A powerful committee of British MPs called on Thursday for a tax probe into Google, after concluding that the US Internet giant sought to avoid paying corporation tax on profit earned in Britain.
The House of Commons Public Accounts Committee revealed its findings in a report which attacked Google for claiming that sales were conducted in Ireland -- which has the lowest corporation tax rate in the eurozone -- and not in Britain.
Google reacted by saying that it abided by the law and that politicians, not companies were responsible for how tax law was drafted.
The cross-party committee said it had received information from ex-Google employees that Britain-based staff were directly engaged in selling services.
In reaction, Google insisted that it had cooperated with tax laws, but welcomed any moves to make the system "simpler and more transparent".
The committee's report was published ahead of next week's G8 summit in Northern Ireland, where host Britain will seek to tackle tax avoidance, which is legal, and tax evasion which is not.
"To avoid UK corporation tax, Google relies on the deeply unconvincing argument that its sales to UK clients take place in Ireland, despite clear evidence that the vast majority of sales activity takes place in the UK," the report said.
"The big accountancy firms sell tax advice which promotes artificial tax structures, such as that used by Google and other multinationals, which serve to avoid UK taxes rather than to reflect the substance of the way business is actually conducted."
The report concluded that HM Revenue & Customs (HMRC) -- Britain's taxation authority -- needed to probe and challenge what it called "artificial" tax arrangements.
"HMRC is hampered by the complexity of existing laws, which leave so much scope for aggressive exploitation of loopholes, but it has not been sufficiently challenging of the manifestly artificial tax arrangements of multinationals," the report said.
"HM Treasury needs to take a leading role in driving international action to update tax laws and combat tax avoidance."
The committee found that Google had generated $18 billion of revenue in Britain between 2006 and 2011. No information on profits was available.
However, during this time, it paid just $16 million in corporation taxes in the country.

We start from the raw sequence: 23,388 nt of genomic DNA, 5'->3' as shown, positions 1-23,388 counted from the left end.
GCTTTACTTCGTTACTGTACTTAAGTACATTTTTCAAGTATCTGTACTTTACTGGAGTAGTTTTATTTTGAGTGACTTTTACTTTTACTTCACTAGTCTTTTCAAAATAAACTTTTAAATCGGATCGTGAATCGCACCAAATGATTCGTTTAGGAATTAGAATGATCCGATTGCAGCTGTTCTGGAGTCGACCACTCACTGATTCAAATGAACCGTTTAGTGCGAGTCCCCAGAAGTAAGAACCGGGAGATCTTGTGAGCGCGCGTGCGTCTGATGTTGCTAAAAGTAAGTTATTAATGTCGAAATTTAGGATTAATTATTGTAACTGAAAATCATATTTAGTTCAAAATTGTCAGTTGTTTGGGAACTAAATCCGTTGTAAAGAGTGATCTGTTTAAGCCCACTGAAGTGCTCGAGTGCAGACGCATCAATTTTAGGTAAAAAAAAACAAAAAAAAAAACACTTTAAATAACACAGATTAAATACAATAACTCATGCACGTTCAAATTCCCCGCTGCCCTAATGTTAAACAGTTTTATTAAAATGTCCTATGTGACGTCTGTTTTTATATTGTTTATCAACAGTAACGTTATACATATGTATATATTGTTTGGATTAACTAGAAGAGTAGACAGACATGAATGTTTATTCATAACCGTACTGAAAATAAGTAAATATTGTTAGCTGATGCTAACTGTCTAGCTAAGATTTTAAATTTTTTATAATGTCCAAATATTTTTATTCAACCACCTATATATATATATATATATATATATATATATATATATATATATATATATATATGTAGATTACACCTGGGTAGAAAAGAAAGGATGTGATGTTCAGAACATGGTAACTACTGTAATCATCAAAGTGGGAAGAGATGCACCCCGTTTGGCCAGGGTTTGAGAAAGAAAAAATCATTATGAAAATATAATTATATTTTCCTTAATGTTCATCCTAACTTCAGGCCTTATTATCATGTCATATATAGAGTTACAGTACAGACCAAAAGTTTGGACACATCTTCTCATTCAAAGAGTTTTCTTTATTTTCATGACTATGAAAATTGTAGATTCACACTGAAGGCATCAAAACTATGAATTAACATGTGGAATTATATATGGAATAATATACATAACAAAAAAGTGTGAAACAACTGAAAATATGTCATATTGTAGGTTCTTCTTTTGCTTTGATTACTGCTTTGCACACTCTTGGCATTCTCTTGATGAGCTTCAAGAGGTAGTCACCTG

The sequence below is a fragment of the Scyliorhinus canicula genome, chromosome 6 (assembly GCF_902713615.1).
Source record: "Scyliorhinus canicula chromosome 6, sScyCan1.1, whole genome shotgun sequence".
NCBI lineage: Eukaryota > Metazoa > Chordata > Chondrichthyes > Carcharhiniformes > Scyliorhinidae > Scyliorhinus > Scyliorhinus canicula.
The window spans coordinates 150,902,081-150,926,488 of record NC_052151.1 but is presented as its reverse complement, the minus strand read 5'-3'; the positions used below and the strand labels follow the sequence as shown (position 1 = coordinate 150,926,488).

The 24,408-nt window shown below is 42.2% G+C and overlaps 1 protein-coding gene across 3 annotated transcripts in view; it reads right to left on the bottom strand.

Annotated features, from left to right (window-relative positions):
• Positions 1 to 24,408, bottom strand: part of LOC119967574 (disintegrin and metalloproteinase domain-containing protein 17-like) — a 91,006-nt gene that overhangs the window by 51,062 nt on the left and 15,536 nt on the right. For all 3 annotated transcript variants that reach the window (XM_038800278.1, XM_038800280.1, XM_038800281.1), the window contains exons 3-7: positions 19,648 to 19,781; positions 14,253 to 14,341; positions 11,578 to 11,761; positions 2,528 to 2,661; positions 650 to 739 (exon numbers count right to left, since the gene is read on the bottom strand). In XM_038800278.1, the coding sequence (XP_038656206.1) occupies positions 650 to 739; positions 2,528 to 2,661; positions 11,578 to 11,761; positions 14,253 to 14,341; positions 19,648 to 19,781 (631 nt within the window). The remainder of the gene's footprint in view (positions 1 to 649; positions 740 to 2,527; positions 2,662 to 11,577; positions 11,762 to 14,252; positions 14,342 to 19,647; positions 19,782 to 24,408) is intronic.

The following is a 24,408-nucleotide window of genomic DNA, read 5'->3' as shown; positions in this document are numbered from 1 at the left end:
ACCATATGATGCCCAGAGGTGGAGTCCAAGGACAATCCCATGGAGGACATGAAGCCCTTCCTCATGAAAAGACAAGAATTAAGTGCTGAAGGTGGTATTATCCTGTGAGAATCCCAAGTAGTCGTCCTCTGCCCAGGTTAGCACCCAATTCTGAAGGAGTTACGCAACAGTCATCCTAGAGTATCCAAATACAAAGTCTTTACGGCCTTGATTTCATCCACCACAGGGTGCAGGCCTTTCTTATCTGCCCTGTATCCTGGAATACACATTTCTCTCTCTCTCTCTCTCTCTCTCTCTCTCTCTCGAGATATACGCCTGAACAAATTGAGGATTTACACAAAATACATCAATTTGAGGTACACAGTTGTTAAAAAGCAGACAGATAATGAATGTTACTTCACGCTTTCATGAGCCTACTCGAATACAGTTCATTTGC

The committee concluded that it was "extraordinary" that British authorities had failed to challenge the tax structure of Google, and other multinationals operating in Britain.
"We accept that HMRC is limited by resources but it is extraordinary that it has not been more challenging of Google's corporate arrangements given the overwhelming disparity between where profit is generated and where tax is paid," it added.
"HMRC needs to be much more effective in challenging the artificial corporate structures created by multinationals with no other purpose than to avoid tax.
"HMRC should now fully investigate Google in the light of the evidence provided by whistleblowers," it added.
Google has repeatedly claimed that it is doing nothing wrong because it routes all of its European advertising sales through its offices in Ireland, where corporate tax rates are low comparted to rates elsewhere in Europe.
The US-based group has insisted that it was for countries not companies to decide tax policies.
"As we've always said, Google complies with all the tax rules in the UK, and it is the politicians who make those rules," a Google spokesperson said on Thursday.
"It's clear from this report that the Public Accounts Committee wants to see international companies paying more tax where their customers are located, but that's not how the rules operate today.
"We welcome the call to make the current system simpler and more transparent."
Senior Labour lawmaker Margaret Hodge, who chairs the committee, has previously described Google as "evil" for unethically avoiding paying vast amounts of tax in Britain.
Hodge had made the comment as she questioned Google UK boss Matt Brittin at a committee hearing last month.